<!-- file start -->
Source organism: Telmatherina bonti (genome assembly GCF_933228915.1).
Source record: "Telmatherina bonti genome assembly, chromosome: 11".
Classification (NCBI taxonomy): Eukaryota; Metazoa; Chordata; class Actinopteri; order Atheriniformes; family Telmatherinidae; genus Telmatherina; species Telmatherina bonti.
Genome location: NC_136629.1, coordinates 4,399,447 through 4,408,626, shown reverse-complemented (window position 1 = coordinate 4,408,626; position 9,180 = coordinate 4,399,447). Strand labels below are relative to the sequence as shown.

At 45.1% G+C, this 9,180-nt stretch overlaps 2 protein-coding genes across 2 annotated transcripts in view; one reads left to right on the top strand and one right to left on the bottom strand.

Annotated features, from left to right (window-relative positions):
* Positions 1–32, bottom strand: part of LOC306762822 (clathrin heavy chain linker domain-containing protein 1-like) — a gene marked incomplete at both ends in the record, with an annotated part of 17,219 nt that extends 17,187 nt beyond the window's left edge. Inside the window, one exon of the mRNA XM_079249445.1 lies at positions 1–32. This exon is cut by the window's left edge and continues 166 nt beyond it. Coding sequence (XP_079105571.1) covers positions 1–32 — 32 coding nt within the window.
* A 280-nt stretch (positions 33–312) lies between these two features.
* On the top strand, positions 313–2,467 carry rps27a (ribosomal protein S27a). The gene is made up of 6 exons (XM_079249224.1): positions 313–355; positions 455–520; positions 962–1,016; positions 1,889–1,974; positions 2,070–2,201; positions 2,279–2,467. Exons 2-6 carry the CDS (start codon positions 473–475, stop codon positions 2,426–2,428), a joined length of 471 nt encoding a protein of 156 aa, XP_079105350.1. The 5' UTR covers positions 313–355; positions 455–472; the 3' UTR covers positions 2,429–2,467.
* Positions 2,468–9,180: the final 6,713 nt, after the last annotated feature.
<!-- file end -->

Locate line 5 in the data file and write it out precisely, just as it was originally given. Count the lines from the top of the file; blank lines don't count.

At 45.1% G+C, this 9,180-nt stretch overlaps 2 protein-coding genes across 2 annotated transcripts in view; one reads left to right on the top strand and one right to left on the bottom strand.